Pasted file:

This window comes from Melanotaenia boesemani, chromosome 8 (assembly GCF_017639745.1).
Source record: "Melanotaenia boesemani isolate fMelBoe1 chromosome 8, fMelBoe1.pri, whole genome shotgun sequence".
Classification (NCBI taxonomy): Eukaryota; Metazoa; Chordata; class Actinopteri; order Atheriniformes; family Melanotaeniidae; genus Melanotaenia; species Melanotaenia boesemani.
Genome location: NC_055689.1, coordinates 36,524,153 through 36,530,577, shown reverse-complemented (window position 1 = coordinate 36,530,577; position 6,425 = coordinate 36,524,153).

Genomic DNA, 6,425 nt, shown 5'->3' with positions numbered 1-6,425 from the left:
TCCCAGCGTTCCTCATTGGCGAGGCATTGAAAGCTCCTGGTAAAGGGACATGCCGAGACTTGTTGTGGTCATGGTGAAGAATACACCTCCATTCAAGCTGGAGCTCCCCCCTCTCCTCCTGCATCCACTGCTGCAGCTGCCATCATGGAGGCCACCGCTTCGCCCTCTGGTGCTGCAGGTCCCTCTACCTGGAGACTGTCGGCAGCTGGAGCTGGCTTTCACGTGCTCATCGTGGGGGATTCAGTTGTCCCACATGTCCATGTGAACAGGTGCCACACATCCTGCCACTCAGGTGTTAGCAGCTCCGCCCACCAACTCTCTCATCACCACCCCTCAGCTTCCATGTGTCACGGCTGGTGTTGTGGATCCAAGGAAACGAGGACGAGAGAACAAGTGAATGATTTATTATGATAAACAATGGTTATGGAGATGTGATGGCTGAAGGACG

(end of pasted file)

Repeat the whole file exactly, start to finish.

This window comes from Melanotaenia boesemani, chromosome 8 (assembly GCF_017639745.1).
Source record: "Melanotaenia boesemani isolate fMelBoe1 chromosome 8, fMelBoe1.pri, whole genome shotgun sequence".
Classification (NCBI taxonomy): Eukaryota; Metazoa; Chordata; class Actinopteri; order Atheriniformes; family Melanotaeniidae; genus Melanotaenia; species Melanotaenia boesemani.
Genome location: NC_055689.1, coordinates 36,524,153 through 36,530,577, shown reverse-complemented (window position 1 = coordinate 36,530,577; position 6,425 = coordinate 36,524,153).

Genomic DNA, 6,425 nt, shown 5'->3' with positions numbered 1-6,425 from the left:
TCCCAGCGTTCCTCATTGGCGAGGCATTGAAAGCTCCTGGTAAAGGGACATGCCGAGACTTGTTGTGGTCATGGTGAAGAATACACCTCCATTCAAGCTGGAGCTCCCCCCTCTCCTCCTGCATCCACTGCTGCAGCTGCCATCATGGAGGCCACCGCTTCGCCCTCTGGTGCTGCAGGTCCCTCTACCTGGAGACTGTCGGCAGCTGGAGCTGGCTTTCACGTGCTCATCGTGGGGGATTCAGTTGTCCCACATGTCCATGTGAACAGGTGCCACACATCCTGCCACTCAGGTGTTAGCAGCTCCGCCCACCAACTCTCTCATCACCACCCCTCAGCTTCCATGTGTCACGGCTGGTGTTGTGGATCCAAGGAAACGAGGACGAGAGAACAAGTGAATGATTTATTATGATAAACAATGGTTATGGAGATGTGATGGCTGAAGGACG